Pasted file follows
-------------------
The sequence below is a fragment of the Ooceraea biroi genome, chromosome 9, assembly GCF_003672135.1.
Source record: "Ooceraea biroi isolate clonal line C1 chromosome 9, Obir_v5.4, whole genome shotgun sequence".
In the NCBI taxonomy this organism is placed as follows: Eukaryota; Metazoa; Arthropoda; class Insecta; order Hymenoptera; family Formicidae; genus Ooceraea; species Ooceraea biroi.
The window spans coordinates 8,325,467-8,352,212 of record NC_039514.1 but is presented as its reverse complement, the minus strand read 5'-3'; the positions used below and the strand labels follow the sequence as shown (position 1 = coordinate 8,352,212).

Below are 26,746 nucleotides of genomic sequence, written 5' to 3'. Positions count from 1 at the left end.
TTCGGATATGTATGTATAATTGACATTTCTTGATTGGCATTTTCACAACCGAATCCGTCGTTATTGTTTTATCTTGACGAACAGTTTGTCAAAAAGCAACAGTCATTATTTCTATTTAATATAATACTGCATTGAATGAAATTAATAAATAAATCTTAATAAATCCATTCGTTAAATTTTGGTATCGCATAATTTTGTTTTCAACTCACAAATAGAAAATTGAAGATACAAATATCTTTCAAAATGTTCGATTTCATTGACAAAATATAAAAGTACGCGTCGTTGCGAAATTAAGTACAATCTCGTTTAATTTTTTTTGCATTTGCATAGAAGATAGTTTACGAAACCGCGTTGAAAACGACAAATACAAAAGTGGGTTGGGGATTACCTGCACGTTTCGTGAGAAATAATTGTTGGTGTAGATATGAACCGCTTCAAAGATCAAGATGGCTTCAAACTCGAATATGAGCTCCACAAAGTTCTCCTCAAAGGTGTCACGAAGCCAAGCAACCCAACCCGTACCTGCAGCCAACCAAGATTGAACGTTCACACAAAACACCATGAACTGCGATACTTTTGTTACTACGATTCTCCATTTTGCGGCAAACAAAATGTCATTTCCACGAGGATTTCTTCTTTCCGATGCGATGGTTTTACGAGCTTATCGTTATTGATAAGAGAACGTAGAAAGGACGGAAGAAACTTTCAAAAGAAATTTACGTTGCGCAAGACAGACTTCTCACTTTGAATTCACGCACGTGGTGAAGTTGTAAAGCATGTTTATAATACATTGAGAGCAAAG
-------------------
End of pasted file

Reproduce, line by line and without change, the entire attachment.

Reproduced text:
The sequence below is a fragment of the Ooceraea biroi genome, chromosome 9, assembly GCF_003672135.1.
Source record: "Ooceraea biroi isolate clonal line C1 chromosome 9, Obir_v5.4, whole genome shotgun sequence".
In the NCBI taxonomy this organism is placed as follows: Eukaryota; Metazoa; Arthropoda; class Insecta; order Hymenoptera; family Formicidae; genus Ooceraea; species Ooceraea biroi.
The window spans coordinates 8,325,467-8,352,212 of record NC_039514.1 but is presented as its reverse complement, the minus strand read 5'-3'; the positions used below and the strand labels follow the sequence as shown (position 1 = coordinate 8,352,212).

Below are 26,746 nucleotides of genomic sequence, written 5' to 3'. Positions count from 1 at the left end.
TTCGGATATGTATGTATAATTGACATTTCTTGATTGGCATTTTCACAACCGAATCCGTCGTTATTGTTTTATCTTGACGAACAGTTTGTCAAAAAGCAACAGTCATTATTTCTATTTAATATAATACTGCATTGAATGAAATTAATAAATAAATCTTAATAAATCCATTCGTTAAATTTTGGTATCGCATAATTTTGTTTTCAACTCACAAATAGAAAATTGAAGATACAAATATCTTTCAAAATGTTCGATTTCATTGACAAAATATAAAAGTACGCGTCGTTGCGAAATTAAGTACAATCTCGTTTAATTTTTTTTGCATTTGCATAGAAGATAGTTTACGAAACCGCGTTGAAAACGACAAATACAAAAGTGGGTTGGGGATTACCTGCACGTTTCGTGAGAAATAATTGTTGGTGTAGATATGAACCGCTTCAAAGATCAAGATGGCTTCAAACTCGAATATGAGCTCCACAAAGTTCTCCTCAAAGGTGTCACGAAGCCAAGCAACCCAACCCGTACCTGCAGCCAACCAAGATTGAACGTTCACACAAAACACCATGAACTGCGATACTTTTGTTACTACGATTCTCCATTTTGCGGCAAACAAAATGTCATTTCCACGAGGATTTCTTCTTTCCGATGCGATGGTTTTACGAGCTTATCGTTATTGATAAGAGAACGTAGAAAGGACGGAAGAAACTTTCAAAAGAAATTTACGTTGCGCAAGACAGACTTCTCACTTTGAATTCACGCACGTGGTGAAGTTGTAAAGCATGTTTATAATACATTGAGAGCAAAG